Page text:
• It’s easier to add a line item for equipment rental than to charge more.

      As far as clients go, it’s been my experience the richie riches who own magazines have no problem paying ten thousand dollars in expenses but suddenly get upset if the fees go up by a thousand. So putting your CODB in the expenses makes sense.

      • Here’s how we do it:

        Small local client: roll such expenses into the photo fee (line items inspire fear)

        Corporate client with an accounting dept: Accounts payable likes to see line items galore and not seemingly opaque (to an accountant) big tickets.

    • Prior to digital film fees did the duty. Since digital cameras (and computers, and software…) require relatively frequent and expensive upgrades, a kit fee is appropriate.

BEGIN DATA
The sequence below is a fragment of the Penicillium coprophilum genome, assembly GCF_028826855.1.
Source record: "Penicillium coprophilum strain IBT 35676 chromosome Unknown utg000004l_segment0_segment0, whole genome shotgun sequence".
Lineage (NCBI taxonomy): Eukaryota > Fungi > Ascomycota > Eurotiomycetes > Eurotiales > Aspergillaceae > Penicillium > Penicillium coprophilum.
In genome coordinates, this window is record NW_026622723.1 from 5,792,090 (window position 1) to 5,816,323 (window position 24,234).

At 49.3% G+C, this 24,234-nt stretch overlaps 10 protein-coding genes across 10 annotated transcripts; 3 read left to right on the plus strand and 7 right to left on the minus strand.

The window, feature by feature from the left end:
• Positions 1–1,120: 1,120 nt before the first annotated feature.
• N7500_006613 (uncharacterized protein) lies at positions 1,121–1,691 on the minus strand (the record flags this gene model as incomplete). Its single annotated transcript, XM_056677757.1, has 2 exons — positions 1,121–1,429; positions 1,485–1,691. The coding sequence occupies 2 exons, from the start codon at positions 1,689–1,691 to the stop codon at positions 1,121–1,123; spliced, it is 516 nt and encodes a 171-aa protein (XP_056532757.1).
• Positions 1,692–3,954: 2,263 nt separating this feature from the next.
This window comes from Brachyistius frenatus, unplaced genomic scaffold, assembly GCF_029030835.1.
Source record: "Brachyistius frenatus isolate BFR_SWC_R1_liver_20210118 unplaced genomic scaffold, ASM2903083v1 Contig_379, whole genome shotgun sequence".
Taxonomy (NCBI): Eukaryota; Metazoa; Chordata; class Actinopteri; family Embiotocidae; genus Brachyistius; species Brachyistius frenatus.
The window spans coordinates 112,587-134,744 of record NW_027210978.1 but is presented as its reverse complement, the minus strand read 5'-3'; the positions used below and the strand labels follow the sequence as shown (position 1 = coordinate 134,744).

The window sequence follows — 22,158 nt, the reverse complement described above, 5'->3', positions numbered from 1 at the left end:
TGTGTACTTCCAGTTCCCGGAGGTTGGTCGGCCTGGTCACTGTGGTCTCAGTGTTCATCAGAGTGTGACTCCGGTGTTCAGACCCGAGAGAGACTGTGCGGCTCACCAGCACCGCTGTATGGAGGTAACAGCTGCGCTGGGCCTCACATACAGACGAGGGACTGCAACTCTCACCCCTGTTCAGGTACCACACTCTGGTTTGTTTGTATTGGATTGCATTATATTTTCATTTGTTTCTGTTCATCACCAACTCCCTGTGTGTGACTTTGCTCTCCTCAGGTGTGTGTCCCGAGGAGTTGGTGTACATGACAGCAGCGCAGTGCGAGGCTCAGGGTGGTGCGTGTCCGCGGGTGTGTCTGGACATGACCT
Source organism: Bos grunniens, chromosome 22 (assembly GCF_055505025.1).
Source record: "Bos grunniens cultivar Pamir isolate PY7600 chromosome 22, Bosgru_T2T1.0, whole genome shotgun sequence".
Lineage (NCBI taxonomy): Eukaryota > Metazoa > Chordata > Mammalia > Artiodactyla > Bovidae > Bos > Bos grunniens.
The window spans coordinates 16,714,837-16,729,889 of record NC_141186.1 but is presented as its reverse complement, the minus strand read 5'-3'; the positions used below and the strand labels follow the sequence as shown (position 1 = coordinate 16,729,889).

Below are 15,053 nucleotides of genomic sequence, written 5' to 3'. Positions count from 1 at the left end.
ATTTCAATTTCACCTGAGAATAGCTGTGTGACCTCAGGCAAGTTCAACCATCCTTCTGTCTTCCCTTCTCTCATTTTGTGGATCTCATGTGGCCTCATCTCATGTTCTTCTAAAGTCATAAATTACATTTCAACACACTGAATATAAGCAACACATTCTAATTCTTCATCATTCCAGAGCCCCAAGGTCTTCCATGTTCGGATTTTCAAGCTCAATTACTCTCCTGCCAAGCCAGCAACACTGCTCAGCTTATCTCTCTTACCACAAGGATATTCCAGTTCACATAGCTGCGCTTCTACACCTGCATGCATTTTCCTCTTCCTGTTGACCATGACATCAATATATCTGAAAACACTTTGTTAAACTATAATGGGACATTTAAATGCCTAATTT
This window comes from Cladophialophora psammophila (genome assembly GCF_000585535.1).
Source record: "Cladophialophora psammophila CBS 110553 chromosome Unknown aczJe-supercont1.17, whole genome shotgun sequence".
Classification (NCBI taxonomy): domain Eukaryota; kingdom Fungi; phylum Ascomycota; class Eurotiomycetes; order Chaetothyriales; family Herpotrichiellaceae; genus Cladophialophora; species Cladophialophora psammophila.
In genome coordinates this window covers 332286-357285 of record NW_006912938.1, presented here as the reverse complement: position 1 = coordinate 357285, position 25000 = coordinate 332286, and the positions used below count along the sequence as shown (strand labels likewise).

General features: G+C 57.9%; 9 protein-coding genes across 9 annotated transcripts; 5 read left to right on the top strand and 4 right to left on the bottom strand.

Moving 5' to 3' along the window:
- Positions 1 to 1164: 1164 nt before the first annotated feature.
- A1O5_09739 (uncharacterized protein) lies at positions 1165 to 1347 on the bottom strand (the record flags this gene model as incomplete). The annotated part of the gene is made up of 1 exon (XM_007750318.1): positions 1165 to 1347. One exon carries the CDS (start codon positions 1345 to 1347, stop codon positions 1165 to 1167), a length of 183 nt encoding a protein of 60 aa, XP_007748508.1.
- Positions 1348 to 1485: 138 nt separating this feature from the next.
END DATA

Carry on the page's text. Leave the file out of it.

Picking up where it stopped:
• Film and processing fees covered film and processing costs plus a bit extra to help cover editing time. It never covered a slush fund for new gear. Now the film&processing line is called a digital capture fee.

        • New computer – every 3 years at the longest – $2000 – $4000
          Displays, printers, network storage etc – $4000 every 4 – 5 years.
          Photoshop, Capture One, misc software upgrades – $800 to $1000 every 2 years
          Camera – $3000 – $50,000 every 3 or 4 years.

          Generally a minimum of $4000 a year goes into these items. This is not a slush fund, this is business.

          • I know what things cost. CODB is much higher than it used to be(in the business since 1981). You were saying that F&P covered the duty of kit fees. I was saying it wasn’t even close as a slush fund. So now there are “kit fees” or rentals for every day basic gear that every photographer should have. Just trying to justify it in my head as a line item vs. built in.